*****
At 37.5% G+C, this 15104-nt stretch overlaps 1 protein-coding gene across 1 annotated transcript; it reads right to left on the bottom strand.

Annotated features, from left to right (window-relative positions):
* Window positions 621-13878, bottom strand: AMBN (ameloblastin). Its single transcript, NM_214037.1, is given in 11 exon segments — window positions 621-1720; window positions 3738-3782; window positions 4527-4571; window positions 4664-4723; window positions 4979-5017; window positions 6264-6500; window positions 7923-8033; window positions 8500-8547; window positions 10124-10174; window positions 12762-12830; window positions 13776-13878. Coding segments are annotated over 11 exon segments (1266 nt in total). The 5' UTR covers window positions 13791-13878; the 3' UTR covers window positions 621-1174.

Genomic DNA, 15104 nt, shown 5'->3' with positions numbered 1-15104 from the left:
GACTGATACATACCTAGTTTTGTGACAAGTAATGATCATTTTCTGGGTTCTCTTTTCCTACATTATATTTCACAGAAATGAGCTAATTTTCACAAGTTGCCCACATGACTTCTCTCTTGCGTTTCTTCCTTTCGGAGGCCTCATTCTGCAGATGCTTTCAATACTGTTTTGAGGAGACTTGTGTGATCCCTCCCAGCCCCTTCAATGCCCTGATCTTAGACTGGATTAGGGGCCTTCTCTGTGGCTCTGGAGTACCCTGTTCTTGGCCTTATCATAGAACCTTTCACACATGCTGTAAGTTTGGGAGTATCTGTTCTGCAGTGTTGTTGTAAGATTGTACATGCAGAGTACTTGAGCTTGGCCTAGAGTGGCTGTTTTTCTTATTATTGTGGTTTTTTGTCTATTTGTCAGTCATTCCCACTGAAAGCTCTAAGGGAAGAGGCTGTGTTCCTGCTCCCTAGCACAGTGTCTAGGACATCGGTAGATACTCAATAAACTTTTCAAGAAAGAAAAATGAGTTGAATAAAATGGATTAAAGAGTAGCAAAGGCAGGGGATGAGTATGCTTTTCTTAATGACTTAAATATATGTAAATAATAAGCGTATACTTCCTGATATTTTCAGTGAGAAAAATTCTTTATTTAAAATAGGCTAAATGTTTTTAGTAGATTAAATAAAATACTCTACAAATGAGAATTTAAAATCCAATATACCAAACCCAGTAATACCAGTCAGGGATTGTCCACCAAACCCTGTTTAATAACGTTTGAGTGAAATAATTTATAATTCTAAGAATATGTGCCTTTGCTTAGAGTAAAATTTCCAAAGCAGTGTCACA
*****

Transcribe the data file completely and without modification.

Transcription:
At 37.5% G+C, this 15104-nt stretch overlaps 1 protein-coding gene across 1 annotated transcript; it reads right to left on the bottom strand.

Annotated features, from left to right (window-relative positions):
* Window positions 621-13878, bottom strand: AMBN (ameloblastin). Its single transcript, NM_214037.1, is given in 11 exon segments — window positions 621-1720; window positions 3738-3782; window positions 4527-4571; window positions 4664-4723; window positions 4979-5017; window positions 6264-6500; window positions 7923-8033; window positions 8500-8547; window positions 10124-10174; window positions 12762-12830; window positions 13776-13878. Coding segments are annotated over 11 exon segments (1266 nt in total). The 5' UTR covers window positions 13791-13878; the 3' UTR covers window positions 621-1174.

Genomic DNA, 15104 nt, shown 5'->3' with positions numbered 1-15104 from the left:
GACTGATACATACCTAGTTTTGTGACAAGTAATGATCATTTTCTGGGTTCTCTTTTCCTACATTATATTTCACAGAAATGAGCTAATTTTCACAAGTTGCCCACATGACTTCTCTCTTGCGTTTCTTCCTTTCGGAGGCCTCATTCTGCAGATGCTTTCAATACTGTTTTGAGGAGACTTGTGTGATCCCTCCCAGCCCCTTCAATGCCCTGATCTTAGACTGGATTAGGGGCCTTCTCTGTGGCTCTGGAGTACCCTGTTCTTGGCCTTATCATAGAACCTTTCACACATGCTGTAAGTTTGGGAGTATCTGTTCTGCAGTGTTGTTGTAAGATTGTACATGCAGAGTACTTGAGCTTGGCCTAGAGTGGCTGTTTTTCTTATTATTGTGGTTTTTTGTCTATTTGTCAGTCATTCCCACTGAAAGCTCTAAGGGAAGAGGCTGTGTTCCTGCTCCCTAGCACAGTGTCTAGGACATCGGTAGATACTCAATAAACTTTTCAAGAAAGAAAAATGAGTTGAATAAAATGGATTAAAGAGTAGCAAAGGCAGGGGATGAGTATGCTTTTCTTAATGACTTAAATATATGTAAATAATAAGCGTATACTTCCTGATATTTTCAGTGAGAAAAATTCTTTATTTAAAATAGGCTAAATGTTTTTAGTAGATTAAATAAAATACTCTACAAATGAGAATTTAAAATCCAATATACCAAACCCAGTAATACCAGTCAGGGATTGTCCACCAAACCCTGTTTAATAACGTTTGAGTGAAATAATTTATAATTCTAAGAATATGTGCCTTTGCTTAGAGTAAAATTTCCAAAGCAGTGTCACA